Security researcher Jonathan Leitschuh recently published information of a Zoom zero day vulnerability. Here’s how to protect yourself.
Zoom Zero Day
Basically, the flaw lets any website force you to join a Zoom call and activating your Mac’s camera without your permission. It also lets websites to perform a denial of service (DoS) attack by repeatedly making you join an invalid call.
But it gets worse. When you install Zoom it installs a localhost web server on your Mac. This is what makes Zoom work, so you can join a video call just by clicking a link. But it also lets Zoom be reinstalled without your permission.
Zoom says they don’t have evidence that the zero day was ever used. If a user did click a malicious link, it’s obvious that a video call is starting. But the company will update the app later this month to give users more control over the app settings.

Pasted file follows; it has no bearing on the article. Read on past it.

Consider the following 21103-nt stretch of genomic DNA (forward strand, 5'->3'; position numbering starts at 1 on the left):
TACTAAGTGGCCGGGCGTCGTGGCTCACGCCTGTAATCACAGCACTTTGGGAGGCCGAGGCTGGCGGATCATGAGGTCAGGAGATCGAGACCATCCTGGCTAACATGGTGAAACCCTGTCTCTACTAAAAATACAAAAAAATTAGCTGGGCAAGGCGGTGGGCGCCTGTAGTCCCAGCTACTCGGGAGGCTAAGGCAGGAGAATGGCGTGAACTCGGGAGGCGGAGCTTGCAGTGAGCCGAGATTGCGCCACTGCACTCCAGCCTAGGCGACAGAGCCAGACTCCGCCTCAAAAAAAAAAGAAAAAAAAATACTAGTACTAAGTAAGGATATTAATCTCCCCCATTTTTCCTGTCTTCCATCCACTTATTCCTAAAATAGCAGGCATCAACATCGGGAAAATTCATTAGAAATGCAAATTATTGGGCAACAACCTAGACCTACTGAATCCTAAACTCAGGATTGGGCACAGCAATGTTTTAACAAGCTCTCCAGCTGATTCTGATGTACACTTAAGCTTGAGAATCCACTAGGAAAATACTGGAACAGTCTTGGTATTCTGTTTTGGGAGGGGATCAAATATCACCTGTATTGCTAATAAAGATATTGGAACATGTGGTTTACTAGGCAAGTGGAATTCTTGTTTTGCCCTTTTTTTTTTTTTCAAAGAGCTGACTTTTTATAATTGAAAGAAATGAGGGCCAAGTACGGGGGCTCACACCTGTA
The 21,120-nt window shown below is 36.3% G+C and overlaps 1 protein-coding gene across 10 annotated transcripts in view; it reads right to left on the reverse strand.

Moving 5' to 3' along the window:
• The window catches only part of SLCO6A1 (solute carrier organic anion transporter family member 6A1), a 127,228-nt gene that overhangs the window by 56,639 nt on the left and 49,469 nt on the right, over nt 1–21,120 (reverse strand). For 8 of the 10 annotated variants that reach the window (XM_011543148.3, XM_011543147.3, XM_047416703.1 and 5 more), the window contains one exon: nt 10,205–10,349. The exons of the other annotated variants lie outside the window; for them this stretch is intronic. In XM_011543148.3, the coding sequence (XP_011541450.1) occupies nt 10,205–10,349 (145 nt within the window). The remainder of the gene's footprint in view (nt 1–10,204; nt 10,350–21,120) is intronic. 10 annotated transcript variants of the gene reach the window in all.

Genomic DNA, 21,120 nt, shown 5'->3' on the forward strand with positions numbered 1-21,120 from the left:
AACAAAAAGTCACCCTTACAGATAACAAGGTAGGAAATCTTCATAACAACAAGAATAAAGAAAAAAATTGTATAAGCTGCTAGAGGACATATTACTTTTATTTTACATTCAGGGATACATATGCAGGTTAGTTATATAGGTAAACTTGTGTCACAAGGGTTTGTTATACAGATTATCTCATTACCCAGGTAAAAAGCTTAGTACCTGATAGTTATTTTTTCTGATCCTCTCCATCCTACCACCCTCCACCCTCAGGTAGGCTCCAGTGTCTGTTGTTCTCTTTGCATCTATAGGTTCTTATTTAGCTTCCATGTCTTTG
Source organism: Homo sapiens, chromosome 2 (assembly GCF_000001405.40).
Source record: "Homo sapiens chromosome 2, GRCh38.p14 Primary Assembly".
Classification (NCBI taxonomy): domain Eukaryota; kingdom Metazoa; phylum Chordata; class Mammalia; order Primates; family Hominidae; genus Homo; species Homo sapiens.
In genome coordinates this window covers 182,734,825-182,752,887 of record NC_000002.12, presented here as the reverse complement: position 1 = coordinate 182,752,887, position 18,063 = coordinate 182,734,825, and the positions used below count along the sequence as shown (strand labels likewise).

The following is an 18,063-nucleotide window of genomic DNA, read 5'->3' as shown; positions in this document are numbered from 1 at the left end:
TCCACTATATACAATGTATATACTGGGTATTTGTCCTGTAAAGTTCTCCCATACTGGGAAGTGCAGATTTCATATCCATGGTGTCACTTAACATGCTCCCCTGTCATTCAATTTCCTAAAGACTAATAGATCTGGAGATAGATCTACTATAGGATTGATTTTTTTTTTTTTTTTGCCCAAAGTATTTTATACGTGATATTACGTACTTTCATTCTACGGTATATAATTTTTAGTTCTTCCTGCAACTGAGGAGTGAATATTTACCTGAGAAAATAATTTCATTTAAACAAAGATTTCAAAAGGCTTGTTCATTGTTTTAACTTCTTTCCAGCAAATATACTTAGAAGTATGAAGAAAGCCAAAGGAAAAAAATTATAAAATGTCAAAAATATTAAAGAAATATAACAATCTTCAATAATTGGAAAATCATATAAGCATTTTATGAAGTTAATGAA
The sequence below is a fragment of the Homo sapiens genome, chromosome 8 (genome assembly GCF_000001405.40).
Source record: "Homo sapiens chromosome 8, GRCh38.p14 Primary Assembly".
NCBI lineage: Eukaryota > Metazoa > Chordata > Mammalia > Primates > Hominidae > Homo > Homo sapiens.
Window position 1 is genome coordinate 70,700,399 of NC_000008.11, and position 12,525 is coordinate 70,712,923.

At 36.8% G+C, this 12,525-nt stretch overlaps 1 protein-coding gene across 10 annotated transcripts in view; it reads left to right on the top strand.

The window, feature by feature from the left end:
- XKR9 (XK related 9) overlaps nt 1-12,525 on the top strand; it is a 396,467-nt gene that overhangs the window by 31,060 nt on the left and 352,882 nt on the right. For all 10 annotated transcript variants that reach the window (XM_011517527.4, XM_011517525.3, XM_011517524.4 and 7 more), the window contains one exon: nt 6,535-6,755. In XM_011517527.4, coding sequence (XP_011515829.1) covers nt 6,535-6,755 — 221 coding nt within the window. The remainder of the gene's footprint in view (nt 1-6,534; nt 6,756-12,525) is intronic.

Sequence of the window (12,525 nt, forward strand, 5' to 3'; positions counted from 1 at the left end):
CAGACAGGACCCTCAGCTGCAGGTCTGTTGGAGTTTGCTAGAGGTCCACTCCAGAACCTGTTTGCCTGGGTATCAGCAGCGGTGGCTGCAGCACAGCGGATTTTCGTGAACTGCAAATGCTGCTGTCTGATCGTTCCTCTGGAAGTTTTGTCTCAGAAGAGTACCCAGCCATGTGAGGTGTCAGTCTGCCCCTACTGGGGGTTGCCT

What You Can Do
Since Zoom leaves its web server behind even if you delete the app, we’ll have to use Terminal to manually delete it. But you can also open Zoom, go to Settings > Video, and uncheck the box that says Turn off my video when joining a meeting.
Method 1: Open Terminal and paste the command below:
defaults write ~/Library/Preferences/us.zoom.config.plist ZDisableVideo 1
This disables Zoom’s video capabilities for your user account only.
Method 2: To disable video access for all users, paste the command below:
sudo defaults write /Library/Preferences/us.zoom.config.plist ZDisableVideo 1
Method 3: To shut down the web server, run
lsof -i :19421
to get the process identifier. You’ll have to do this while Zoom is running. Then enter
kill -9 <process ID>
You can then delete the ~/.zoomus directory to remove the web server application files. To find it, open Finder, click Go > Go to Folder in the menu bar, and type ~/.zoomus.
Finally, to stop the web server from being restored with new updates, paste the commands below:
rm -rf ~/.zoomus touch ~/.zoomus